Christmas in the Andes

By Lele Saveri



December is a special time of year in the Peruvian state of Chumbivilcas. The girls all braid their hair and put on their finest brocade skirts and hats. The boys put on their nicest ski masks and leather chaps and affix a dead bird to the top of their noggins. Then everybody young and old, male and female, gets together on Christmas morning and beats the living crap out of each other.

Takanakuy is a fighting ceremony with roots in the Andes’s pre-Spanish, pre-Incan history. In the absence of pretty much any form of justice system—the Chumbivilcas state police department sports a whopping three officers—villagers and townspeople from the region save up their grudges and disputes for the entire year and settle them by punching their offenders in the face at Takanakuy. While some duke it out over legitimate legal grievances, others fight over girls or petty interpersonal rivalries, and a lot of folks just fight for the sake of a good fight (or because they’re drunk).

But most important of all, they do so dressed like amazing DMT-nightmare Mad Max mountain men.

Watch for video of 2011’s Christmas-day Takanakuy fighting on VICE.com, coming soon.








HEY! WHO’S YOUR FAVORITE TAKANAKUY CHARACTER?
Illustrations from Takanakuy: Cuando La Sangre Hierve by Víctor Laime Mantilla

If you don’t mind being called a q’ara gallo (that means “naked rooster”) you can just pop on a uyach’ullu (that means “a ski mask”) and wear whatever the crap you want to Takanakuy—even crazy, shredded nü-metal jeans. Hell, even a werewolf mask. For those less cocksure in their style, there are a handful of traditional Takanakuy “characters” to use as fashion templates.
 

  MAJEÑO
A Majeño is just a guy who lives near the Majes River in the Andes, and this is what they used to dress like. Wool horse-riding pants, a sporty little leather cap, a Harrington-like traditional Peruvian jacket, and a hollowed-out bull’s horn for your booze. The uyach’ullu mask has a bunch of arcane symbolic associations (the four colors are supposed to represent the four “quadrants” of the universe), but its original and most important function is hiding your face so you can beat up your boss or the mayor without catching shit for it the next day. You’re also supposed to talk in a high-pitched bird voice to guard your identity, which is beyond unsettling to hear 50 enormous men in ski masks do at the same time.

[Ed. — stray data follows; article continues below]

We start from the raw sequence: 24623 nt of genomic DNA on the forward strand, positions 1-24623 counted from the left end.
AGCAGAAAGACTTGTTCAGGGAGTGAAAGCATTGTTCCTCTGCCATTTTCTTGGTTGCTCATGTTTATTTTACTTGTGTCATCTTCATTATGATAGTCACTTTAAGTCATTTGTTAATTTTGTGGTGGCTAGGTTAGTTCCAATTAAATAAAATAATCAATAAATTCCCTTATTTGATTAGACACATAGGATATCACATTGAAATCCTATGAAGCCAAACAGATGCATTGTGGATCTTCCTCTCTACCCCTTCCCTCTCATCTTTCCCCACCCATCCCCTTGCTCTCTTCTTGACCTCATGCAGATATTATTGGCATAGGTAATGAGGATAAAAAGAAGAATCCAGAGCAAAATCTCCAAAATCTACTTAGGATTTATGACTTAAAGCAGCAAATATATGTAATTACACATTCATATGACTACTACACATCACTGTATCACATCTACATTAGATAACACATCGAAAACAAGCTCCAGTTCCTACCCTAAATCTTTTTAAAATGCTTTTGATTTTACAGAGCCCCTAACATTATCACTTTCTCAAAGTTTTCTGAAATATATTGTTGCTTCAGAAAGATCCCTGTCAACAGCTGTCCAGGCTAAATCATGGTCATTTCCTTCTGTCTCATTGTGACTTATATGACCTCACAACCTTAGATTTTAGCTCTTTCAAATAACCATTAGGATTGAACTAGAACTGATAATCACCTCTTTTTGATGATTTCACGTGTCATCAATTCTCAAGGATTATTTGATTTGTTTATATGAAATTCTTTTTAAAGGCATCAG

NEGRO
The Takanakuy Negro is based less on actual Negros than on the sort of man who used to own Negros. Aka a slavemaster. To be a Negro, you need knee-high leather boots, fancy worsted pants, a nice shirt and waistcoat, a silk embroidered cape in pink or baby blue, and a cardboard crown with shiny wrapping paper on the sides and a star at the top. Then you have to dance in hoity, swooping circles like an uppity rooster, the Negro’s associated spirit animal. The Negro’s outfit was originally reserved for the wealthier men in town and served as a preening, dandified counterpart to the Majeño’s drunken lout. Gradually, the Negro became less the rich man’s costume than the top fighters’. The costume doesn’t really have a set meaning these days, but Negros are still generally the suavest of the bunch and the best dancers. God, this whole paragraph makes us uncomfortable.
 






QARA CAPA
This means “locust” in the indigenous Quechua language and is basically just a more indigenousy version of the Langosta. We like the cape.
  LANGOSTA
Langosta means “lobster” in Spanish, but it also means “locust” for some reason (sort that out already, Spanish). In the 1940s, Chumbivilcas’s crops were ravaged by a series of locust plagues, so the men naturally started dressing up like locusts to fight, and, again naturally, the locusts all flew away the very next year. The bright-colored raincoat and pants are supposed to mimic a bug’s shiny abdomen and go equally well with a plastic miner’s helmet or a dead bird tied around your neck. The Langosta is easily the most affordable look and kind of gives you an Akira gang-member vibe.





   
   

 

QARAWATANNA
Kind of like the Ramones did with actual 50s greasers, Qarawatannas took the traditional Majeño look and cooled it up by swapping the wool jacket for leather, the hat for a taxidermied bird or fox, and the horse-riding pants for enormous motorcycle chaps that look like Aeon Flux boots. Most of the younger dudes go for the Qarawatanna these days, as it’s far and away the toughest and most intimidating look. Just like those guys in high school who went as the Crow every year for Halloween. OK, mostly kidding.

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